VRQ: What is the inspiration behind your blog?
Tai-Danae Bradley: “Math3ma began as a tool to help me adapt to graduate school. I knew that the transition from an undergraduate program to a PhD program would be a challenging one for me. The blog’s About page opens with this idea: The learning process often involved writing. That is, I learn best by putting my thoughts on paper. That’s because the process of writing helps me to slow down and think carefully about the mathematics. This is when the ideas have a chance to slowly simmer and marinate to eventually become “aha moments,” which are hard (impossible?) for me to get otherwise, without putting in this concentrated time and effort. I developed writing as a study skill pretty early on—in middle school, I think—so it naturally carried over into high school and college and later to graduate school. In particular, after my first semester I’d already amassed lots of mini expositions I’d written for myself. So I had all these little essays laying around and eventually decided to share them online in case other students could find them helpful, too. “Math3ma was originally created as a tool to help me transition from undergraduate to graduate level mathematics. Quite often, I’d find that the ideas of math are hidden behind a dense fog of formalities and technical jargon. Much of my transition process was (and still is!) learning how to fight through this fog in order to clearly see the ideas, concepts, and notions which lie beneath.”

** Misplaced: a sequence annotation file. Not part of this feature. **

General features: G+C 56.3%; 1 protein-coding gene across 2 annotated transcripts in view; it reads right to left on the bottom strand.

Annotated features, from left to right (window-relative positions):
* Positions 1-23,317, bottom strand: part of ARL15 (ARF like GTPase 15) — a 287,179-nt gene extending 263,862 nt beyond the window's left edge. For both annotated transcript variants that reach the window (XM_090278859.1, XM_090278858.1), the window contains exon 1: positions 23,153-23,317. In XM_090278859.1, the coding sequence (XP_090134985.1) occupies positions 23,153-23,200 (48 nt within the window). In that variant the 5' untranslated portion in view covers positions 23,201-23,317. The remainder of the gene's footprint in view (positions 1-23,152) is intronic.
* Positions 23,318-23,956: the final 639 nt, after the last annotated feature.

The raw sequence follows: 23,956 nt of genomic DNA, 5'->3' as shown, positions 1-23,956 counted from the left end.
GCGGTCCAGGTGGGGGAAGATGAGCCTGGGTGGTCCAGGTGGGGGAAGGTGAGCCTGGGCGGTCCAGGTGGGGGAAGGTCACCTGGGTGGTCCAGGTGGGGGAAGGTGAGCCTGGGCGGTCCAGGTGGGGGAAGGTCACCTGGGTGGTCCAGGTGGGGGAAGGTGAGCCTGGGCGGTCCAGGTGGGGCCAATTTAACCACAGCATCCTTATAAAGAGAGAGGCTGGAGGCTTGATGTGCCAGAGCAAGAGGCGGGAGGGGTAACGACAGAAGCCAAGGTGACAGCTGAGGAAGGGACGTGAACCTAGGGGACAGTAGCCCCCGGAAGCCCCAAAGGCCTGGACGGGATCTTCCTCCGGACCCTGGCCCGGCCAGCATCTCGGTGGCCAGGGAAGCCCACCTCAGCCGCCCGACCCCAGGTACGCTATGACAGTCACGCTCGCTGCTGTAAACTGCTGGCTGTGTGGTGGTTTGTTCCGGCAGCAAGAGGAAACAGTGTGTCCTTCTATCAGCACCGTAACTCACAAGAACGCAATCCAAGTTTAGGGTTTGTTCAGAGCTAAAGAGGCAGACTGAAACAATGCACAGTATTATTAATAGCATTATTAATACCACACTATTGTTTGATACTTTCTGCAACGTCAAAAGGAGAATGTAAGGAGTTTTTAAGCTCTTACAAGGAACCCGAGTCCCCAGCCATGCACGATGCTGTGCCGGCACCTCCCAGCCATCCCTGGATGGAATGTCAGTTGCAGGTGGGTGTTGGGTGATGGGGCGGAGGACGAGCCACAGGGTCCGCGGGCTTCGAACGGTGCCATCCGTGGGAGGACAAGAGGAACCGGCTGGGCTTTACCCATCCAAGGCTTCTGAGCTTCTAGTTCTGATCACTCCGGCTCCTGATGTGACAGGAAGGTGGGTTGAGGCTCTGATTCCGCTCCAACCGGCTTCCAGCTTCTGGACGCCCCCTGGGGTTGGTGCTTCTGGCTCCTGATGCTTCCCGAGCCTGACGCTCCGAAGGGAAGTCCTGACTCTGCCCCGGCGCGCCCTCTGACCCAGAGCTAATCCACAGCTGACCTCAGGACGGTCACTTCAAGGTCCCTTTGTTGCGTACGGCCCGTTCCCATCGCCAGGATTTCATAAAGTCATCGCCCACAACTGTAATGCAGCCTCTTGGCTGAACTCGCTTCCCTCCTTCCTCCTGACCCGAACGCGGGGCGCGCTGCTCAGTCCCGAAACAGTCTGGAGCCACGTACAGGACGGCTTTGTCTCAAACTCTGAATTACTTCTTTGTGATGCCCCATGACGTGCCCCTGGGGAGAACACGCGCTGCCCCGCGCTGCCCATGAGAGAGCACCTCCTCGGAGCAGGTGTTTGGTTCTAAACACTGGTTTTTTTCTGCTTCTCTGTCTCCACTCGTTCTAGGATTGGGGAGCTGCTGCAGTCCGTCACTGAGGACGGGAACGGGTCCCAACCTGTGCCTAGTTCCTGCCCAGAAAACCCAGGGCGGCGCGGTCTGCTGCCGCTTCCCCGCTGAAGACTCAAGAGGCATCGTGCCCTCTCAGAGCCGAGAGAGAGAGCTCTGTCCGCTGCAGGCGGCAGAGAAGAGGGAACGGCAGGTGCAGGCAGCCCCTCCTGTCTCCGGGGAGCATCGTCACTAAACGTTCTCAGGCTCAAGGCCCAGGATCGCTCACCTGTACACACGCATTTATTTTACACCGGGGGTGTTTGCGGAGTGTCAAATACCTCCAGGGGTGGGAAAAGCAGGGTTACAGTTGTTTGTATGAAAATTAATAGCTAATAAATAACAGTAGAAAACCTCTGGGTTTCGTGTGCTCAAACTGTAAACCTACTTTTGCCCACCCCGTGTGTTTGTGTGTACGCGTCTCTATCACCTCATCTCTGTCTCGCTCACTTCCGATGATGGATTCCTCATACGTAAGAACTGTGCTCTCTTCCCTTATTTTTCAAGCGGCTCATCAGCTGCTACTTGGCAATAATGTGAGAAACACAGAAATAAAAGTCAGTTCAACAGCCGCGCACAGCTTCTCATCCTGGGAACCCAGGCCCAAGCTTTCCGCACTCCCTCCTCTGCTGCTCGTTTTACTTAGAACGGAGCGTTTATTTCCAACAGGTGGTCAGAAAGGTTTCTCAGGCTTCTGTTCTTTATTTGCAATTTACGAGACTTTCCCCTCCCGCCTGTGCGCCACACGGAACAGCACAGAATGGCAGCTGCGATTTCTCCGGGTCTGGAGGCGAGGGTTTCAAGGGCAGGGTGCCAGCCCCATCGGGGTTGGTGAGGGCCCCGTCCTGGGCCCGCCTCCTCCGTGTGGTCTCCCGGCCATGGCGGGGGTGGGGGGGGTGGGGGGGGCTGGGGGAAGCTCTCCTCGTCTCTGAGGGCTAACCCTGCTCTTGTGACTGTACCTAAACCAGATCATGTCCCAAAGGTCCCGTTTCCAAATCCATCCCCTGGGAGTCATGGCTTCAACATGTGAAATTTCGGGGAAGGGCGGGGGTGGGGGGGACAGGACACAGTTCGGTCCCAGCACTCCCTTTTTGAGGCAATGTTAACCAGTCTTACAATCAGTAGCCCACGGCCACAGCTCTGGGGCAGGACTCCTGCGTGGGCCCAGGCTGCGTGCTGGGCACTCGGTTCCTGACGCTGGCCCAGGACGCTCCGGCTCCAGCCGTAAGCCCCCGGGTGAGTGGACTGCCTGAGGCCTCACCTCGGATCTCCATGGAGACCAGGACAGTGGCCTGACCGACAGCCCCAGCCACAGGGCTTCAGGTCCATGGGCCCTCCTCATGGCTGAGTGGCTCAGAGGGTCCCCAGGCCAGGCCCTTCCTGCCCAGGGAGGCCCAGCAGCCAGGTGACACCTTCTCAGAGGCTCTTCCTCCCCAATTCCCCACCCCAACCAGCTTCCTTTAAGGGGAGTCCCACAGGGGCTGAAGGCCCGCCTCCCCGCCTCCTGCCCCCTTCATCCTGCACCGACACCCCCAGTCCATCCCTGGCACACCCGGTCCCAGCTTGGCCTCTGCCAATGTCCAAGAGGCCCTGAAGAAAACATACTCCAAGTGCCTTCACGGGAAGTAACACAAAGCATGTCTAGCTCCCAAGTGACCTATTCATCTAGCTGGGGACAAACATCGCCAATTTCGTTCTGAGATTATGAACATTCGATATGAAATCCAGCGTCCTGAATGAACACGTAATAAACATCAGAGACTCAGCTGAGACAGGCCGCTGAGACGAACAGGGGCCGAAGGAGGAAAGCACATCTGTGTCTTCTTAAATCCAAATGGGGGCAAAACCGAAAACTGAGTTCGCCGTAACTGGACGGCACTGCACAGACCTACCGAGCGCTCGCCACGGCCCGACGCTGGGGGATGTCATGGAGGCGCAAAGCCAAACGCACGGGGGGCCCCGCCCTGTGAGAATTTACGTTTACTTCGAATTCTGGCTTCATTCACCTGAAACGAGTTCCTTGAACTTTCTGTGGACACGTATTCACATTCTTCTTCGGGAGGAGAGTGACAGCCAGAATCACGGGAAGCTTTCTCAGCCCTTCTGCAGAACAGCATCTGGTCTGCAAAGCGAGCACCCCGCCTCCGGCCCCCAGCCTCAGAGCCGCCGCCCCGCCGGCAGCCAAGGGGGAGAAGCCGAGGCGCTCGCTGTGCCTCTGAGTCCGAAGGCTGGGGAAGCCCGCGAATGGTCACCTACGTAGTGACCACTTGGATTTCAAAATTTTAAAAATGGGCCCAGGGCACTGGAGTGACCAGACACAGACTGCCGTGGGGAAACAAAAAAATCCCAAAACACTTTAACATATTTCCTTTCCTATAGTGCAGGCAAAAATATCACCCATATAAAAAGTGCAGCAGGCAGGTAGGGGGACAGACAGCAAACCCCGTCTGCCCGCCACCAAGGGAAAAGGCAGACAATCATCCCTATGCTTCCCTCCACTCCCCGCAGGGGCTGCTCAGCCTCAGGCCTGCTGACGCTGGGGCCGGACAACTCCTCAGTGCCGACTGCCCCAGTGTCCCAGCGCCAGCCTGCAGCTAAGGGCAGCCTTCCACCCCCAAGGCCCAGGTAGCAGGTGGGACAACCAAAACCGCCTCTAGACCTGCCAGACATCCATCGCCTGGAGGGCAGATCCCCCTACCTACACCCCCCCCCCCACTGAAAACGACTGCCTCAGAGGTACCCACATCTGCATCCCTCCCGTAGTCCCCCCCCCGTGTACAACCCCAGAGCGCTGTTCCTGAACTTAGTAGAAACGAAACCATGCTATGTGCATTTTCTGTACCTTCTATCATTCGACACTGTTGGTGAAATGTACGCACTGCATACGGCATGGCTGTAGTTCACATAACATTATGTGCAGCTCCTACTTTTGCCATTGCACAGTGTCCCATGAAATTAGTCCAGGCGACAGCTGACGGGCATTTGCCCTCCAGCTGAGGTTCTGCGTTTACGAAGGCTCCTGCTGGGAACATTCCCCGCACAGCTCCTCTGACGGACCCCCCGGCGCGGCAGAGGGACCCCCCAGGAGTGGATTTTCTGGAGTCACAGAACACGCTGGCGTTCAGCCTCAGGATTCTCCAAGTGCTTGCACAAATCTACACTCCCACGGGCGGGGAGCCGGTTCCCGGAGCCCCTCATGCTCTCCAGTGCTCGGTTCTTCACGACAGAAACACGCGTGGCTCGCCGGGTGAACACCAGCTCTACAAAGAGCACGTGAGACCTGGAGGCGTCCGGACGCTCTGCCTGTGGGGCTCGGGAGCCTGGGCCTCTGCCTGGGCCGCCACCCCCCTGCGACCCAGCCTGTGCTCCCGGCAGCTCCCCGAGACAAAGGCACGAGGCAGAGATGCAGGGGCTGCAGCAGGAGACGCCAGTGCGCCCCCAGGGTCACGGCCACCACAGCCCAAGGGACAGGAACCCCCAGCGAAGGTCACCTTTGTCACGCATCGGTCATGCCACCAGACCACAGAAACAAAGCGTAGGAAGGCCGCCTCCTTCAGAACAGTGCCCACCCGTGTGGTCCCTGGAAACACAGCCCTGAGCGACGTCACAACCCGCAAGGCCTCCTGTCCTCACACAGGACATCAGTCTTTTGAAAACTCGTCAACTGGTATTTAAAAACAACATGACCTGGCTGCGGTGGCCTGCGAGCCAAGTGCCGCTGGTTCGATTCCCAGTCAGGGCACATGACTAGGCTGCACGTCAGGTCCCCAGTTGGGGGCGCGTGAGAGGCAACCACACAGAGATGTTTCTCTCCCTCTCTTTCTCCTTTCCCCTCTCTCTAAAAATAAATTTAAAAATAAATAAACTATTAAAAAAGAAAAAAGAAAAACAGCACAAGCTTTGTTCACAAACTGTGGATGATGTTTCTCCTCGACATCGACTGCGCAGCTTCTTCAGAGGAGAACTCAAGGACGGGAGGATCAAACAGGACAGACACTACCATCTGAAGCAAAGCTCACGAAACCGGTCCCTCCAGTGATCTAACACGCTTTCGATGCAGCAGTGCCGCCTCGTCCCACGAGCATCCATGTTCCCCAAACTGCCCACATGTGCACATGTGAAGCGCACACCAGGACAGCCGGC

VRQ: Has blogging changed how you view math? If so, how?
Tai-Danae Bradley: “Blogging hasn’t changed how I view math, but my view of math affects how I blog. This goes back to the idea mentioned earlier: “Quite often, I’d find that the ideas of math are hidden behind a dense fog of formalities and technical jargon.” The articles on Math3ma are my personal attempts at fighting through the fog. I believe that much of advanced mathematics can be made accessible to a wide range of people, even though it may feel inaccessible because of the sophisticated language. So I spend a lot of time distilling ideas for myself. As I mentioned above, this takes a lot of work that often involves putting my thoughts on paper. Occasionally, I’ll polish up some of these writings for a blog post. Blogging, then, ultimately began as a tool to help me gain access to the simple ideas that lie beyond the misty fog. This is one of the main reasons I wanted to go to graduate school—to learn how to see mathematics clearly. Math3ma is a public record of this personal endeavor.”